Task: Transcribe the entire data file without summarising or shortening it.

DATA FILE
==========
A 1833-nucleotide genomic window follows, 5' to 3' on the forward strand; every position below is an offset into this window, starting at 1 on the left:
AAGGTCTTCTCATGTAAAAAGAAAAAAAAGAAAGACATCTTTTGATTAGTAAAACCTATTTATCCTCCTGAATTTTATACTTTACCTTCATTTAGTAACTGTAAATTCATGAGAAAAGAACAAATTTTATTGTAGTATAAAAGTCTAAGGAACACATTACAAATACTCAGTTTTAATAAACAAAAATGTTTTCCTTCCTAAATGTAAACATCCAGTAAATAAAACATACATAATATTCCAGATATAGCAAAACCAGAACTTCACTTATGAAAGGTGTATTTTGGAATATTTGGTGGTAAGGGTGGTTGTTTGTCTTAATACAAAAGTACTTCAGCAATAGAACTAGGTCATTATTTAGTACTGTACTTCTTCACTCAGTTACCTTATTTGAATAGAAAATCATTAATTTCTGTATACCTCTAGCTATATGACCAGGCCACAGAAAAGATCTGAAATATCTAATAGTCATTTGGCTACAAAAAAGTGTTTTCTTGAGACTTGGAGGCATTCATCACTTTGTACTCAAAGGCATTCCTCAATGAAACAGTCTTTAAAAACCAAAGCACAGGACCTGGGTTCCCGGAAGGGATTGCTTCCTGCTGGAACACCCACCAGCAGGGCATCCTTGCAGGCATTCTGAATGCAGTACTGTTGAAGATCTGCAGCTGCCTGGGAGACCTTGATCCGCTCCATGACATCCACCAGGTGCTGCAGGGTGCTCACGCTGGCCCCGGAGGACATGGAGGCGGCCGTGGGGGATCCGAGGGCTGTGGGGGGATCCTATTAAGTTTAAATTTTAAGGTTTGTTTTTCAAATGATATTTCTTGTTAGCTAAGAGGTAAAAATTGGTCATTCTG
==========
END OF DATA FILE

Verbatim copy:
A 1833-nucleotide genomic window follows, 5' to 3' on the forward strand; every position below is an offset into this window, starting at 1 on the left:
AAGGTCTTCTCATGTAAAAAGAAAAAAAAGAAAGACATCTTTTGATTAGTAAAACCTATTTATCCTCCTGAATTTTATACTTTACCTTCATTTAGTAACTGTAAATTCATGAGAAAAGAACAAATTTTATTGTAGTATAAAAGTCTAAGGAACACATTACAAATACTCAGTTTTAATAAACAAAAATGTTTTCCTTCCTAAATGTAAACATCCAGTAAATAAAACATACATAATATTCCAGATATAGCAAAACCAGAACTTCACTTATGAAAGGTGTATTTTGGAATATTTGGTGGTAAGGGTGGTTGTTTGTCTTAATACAAAAGTACTTCAGCAATAGAACTAGGTCATTATTTAGTACTGTACTTCTTCACTCAGTTACCTTATTTGAATAGAAAATCATTAATTTCTGTATACCTCTAGCTATATGACCAGGCCACAGAAAAGATCTGAAATATCTAATAGTCATTTGGCTACAAAAAAGTGTTTTCTTGAGACTTGGAGGCATTCATCACTTTGTACTCAAAGGCATTCCTCAATGAAACAGTCTTTAAAAACCAAAGCACAGGACCTGGGTTCCCGGAAGGGATTGCTTCCTGCTGGAACACCCACCAGCAGGGCATCCTTGCAGGCATTCTGAATGCAGTACTGTTGAAGATCTGCAGCTGCCTGGGAGACCTTGATCCGCTCCATGACATCCACCAGGTGCTGCAGGGTGCTCACGCTGGCCCCGGAGGACATGGAGGCGGCCGTGGGGGATCCGAGGGCTGTGGGGGGATCCTATTAAGTTTAAATTTTAAGGTTTGTTTTTCAAATGATATTTCTTGTTAGCTAAGAGGTAAAAATTGGTCATTCTG